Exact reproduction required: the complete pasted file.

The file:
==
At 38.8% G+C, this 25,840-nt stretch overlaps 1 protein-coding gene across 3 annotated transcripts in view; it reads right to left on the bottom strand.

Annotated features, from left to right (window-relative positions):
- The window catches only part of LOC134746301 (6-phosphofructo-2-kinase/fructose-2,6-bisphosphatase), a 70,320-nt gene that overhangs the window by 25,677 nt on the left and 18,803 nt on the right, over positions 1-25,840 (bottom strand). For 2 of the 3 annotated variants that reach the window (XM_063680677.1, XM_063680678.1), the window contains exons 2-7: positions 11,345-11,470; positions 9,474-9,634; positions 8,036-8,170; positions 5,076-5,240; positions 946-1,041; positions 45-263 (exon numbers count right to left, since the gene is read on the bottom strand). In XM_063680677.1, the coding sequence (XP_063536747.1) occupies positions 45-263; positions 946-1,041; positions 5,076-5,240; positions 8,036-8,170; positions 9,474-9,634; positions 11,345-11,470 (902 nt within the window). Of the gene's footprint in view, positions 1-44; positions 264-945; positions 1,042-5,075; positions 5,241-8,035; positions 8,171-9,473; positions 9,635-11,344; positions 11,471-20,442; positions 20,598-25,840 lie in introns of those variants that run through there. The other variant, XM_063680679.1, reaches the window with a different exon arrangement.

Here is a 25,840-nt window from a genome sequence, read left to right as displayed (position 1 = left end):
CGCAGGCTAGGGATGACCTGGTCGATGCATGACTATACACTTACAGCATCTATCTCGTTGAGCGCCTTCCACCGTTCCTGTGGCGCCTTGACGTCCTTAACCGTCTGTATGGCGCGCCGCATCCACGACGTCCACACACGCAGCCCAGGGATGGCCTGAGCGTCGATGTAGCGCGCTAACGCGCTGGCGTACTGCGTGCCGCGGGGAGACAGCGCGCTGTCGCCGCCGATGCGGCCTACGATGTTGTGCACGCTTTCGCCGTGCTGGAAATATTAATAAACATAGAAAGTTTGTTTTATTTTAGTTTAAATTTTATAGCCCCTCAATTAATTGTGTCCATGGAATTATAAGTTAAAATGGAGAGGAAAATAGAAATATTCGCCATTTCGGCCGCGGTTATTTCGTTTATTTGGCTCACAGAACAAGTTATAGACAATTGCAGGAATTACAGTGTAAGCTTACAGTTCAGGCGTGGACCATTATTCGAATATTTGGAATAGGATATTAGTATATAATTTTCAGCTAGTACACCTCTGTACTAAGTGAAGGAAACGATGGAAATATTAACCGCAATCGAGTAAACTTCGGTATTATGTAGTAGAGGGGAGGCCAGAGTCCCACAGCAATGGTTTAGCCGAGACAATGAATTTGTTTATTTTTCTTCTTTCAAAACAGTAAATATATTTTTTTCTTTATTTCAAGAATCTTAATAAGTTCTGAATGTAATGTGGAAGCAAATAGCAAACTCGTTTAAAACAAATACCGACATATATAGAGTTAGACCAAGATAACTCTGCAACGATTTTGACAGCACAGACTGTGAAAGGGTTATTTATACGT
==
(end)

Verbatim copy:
At 38.8% G+C, this 25,840-nt stretch overlaps 1 protein-coding gene across 3 annotated transcripts in view; it reads right to left on the bottom strand.

Annotated features, from left to right (window-relative positions):
- The window catches only part of LOC134746301 (6-phosphofructo-2-kinase/fructose-2,6-bisphosphatase), a 70,320-nt gene that overhangs the window by 25,677 nt on the left and 18,803 nt on the right, over positions 1-25,840 (bottom strand). For 2 of the 3 annotated variants that reach the window (XM_063680677.1, XM_063680678.1), the window contains exons 2-7: positions 11,345-11,470; positions 9,474-9,634; positions 8,036-8,170; positions 5,076-5,240; positions 946-1,041; positions 45-263 (exon numbers count right to left, since the gene is read on the bottom strand). In XM_063680677.1, the coding sequence (XP_063536747.1) occupies positions 45-263; positions 946-1,041; positions 5,076-5,240; positions 8,036-8,170; positions 9,474-9,634; positions 11,345-11,470 (902 nt within the window). Of the gene's footprint in view, positions 1-44; positions 264-945; positions 1,042-5,075; positions 5,241-8,035; positions 8,171-9,473; positions 9,635-11,344; positions 11,471-20,442; positions 20,598-25,840 lie in introns of those variants that run through there. The other variant, XM_063680679.1, reaches the window with a different exon arrangement.

Here is a 25,840-nt window from a genome sequence, read left to right as displayed (position 1 = left end):
CGCAGGCTAGGGATGACCTGGTCGATGCATGACTATACACTTACAGCATCTATCTCGTTGAGCGCCTTCCACCGTTCCTGTGGCGCCTTGACGTCCTTAACCGTCTGTATGGCGCGCCGCATCCACGACGTCCACACACGCAGCCCAGGGATGGCCTGAGCGTCGATGTAGCGCGCTAACGCGCTGGCGTACTGCGTGCCGCGGGGAGACAGCGCGCTGTCGCCGCCGATGCGGCCTACGATGTTGTGCACGCTTTCGCCGTGCTGGAAATATTAATAAACATAGAAAGTTTGTTTTATTTTAGTTTAAATTTTATAGCCCCTCAATTAATTGTGTCCATGGAATTATAAGTTAAAATGGAGAGGAAAATAGAAATATTCGCCATTTCGGCCGCGGTTATTTCGTTTATTTGGCTCACAGAACAAGTTATAGACAATTGCAGGAATTACAGTGTAAGCTTACAGTTCAGGCGTGGACCATTATTCGAATATTTGGAATAGGATATTAGTATATAATTTTCAGCTAGTACACCTCTGTACTAAGTGAAGGAAACGATGGAAATATTAACCGCAATCGAGTAAACTTCGGTATTATGTAGTAGAGGGGAGGCCAGAGTCCCACAGCAATGGTTTAGCCGAGACAATGAATTTGTTTATTTTTCTTCTTTCAAAACAGTAAATATATTTTTTTCTTTATTTCAAGAATCTTAATAAGTTCTGAATGTAATGTGGAAGCAAATAGCAAACTCGTTTAAAACAAATACCGACATATATAGAGTTAGACCAAGATAACTCTGCAACGATTTTGACAGCACAGACTGTGAAAGGGTTATTTATACGT